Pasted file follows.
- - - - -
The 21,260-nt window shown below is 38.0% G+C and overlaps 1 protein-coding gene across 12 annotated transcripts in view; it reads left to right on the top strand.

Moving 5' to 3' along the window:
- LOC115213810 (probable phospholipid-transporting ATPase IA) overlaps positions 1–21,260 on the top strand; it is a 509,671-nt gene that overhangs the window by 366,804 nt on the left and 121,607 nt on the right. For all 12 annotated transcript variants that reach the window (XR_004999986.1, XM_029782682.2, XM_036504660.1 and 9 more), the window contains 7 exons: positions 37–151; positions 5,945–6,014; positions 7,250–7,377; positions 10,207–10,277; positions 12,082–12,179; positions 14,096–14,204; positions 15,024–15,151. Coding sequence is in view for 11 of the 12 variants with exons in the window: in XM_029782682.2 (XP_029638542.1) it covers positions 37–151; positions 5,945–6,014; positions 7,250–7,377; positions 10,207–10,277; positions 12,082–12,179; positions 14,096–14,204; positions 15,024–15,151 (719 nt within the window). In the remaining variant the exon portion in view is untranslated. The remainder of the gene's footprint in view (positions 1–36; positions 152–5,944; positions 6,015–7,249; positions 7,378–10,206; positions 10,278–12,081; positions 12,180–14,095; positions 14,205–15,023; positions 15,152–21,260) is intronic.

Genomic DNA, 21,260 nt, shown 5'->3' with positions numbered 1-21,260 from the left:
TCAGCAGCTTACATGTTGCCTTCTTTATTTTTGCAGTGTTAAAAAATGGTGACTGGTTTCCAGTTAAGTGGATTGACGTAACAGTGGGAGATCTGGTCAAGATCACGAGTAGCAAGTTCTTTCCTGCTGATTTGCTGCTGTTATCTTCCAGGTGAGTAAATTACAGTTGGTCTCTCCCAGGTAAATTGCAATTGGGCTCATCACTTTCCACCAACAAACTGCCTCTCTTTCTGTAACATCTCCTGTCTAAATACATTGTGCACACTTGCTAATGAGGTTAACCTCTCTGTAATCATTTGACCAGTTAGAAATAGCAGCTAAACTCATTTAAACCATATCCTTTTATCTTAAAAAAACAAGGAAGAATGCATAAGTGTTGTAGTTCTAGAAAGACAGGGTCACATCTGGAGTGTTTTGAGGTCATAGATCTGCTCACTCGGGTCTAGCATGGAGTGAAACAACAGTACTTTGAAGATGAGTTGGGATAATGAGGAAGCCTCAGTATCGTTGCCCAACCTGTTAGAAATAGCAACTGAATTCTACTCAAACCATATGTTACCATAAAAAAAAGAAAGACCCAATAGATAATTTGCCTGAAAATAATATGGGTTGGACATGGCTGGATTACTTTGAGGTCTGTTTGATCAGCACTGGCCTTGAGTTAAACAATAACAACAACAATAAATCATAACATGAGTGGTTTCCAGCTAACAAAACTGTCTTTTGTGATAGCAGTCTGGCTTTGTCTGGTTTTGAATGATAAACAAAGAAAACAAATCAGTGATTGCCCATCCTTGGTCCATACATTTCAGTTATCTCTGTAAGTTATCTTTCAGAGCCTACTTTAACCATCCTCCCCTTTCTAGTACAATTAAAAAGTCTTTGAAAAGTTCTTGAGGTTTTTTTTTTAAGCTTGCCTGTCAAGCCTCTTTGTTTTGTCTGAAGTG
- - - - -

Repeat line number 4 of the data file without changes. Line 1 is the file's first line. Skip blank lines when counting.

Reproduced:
Genomic DNA, 21,260 nt, shown 5'->3' with positions numbered 1-21,260 from the left: